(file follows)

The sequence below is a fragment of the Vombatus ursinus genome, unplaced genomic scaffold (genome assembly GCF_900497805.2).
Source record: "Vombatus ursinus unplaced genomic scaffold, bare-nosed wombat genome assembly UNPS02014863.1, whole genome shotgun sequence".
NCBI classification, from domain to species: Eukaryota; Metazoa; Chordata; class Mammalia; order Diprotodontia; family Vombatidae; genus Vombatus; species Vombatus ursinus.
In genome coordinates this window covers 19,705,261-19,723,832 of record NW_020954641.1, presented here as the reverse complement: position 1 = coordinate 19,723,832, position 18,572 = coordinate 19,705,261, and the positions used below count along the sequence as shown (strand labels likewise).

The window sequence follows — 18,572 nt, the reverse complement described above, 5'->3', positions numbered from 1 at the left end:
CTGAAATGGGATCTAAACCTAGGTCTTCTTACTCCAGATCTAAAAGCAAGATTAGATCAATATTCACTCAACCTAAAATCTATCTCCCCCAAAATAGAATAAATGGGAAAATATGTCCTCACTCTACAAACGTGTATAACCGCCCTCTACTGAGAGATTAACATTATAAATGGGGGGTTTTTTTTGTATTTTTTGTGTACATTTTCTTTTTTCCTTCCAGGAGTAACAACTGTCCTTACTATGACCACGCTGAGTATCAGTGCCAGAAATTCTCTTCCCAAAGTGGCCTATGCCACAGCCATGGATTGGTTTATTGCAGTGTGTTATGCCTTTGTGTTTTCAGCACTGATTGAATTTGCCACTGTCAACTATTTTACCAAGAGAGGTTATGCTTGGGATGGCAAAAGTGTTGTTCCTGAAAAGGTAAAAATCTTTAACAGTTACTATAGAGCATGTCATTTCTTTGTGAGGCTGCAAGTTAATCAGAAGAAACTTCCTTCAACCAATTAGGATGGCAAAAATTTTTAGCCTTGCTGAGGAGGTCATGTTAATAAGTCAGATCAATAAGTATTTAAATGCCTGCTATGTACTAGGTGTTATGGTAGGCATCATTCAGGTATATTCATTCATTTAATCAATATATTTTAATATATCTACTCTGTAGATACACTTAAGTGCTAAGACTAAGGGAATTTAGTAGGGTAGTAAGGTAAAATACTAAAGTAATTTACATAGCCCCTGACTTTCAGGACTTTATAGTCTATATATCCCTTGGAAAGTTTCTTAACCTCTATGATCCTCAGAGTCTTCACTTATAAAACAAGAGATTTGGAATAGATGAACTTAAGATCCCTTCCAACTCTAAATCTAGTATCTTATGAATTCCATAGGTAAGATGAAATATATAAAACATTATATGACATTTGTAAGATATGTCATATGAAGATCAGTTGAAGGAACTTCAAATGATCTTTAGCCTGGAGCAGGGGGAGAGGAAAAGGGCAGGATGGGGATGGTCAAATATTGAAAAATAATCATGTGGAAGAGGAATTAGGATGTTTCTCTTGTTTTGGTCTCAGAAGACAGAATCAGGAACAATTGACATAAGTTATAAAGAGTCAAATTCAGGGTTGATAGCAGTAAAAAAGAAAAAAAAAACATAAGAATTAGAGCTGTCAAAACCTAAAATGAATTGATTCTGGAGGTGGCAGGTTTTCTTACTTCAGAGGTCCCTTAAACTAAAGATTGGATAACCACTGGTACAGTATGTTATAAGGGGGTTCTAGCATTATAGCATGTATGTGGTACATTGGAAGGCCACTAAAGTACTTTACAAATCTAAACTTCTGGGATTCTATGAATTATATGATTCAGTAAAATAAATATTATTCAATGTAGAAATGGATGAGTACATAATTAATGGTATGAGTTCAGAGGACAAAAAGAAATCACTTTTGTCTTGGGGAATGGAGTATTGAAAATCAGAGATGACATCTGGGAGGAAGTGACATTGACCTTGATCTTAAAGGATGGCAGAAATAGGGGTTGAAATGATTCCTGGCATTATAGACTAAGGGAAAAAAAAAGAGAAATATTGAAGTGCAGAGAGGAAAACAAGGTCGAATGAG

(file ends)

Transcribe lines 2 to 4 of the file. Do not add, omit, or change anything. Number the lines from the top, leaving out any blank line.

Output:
Source record: "Vombatus ursinus unplaced genomic scaffold, bare-nosed wombat genome assembly UNPS02014863.1, whole genome shotgun sequence".
NCBI classification, from domain to species: Eukaryota; Metazoa; Chordata; class Mammalia; order Diprotodontia; family Vombatidae; genus Vombatus; species Vombatus ursinus.
In genome coordinates this window covers 19,705,261-19,723,832 of record NW_020954641.1, presented here as the reverse complement: position 1 = coordinate 19,723,832, position 18,572 = coordinate 19,705,261, and the positions used below count along the sequence as shown (strand labels likewise).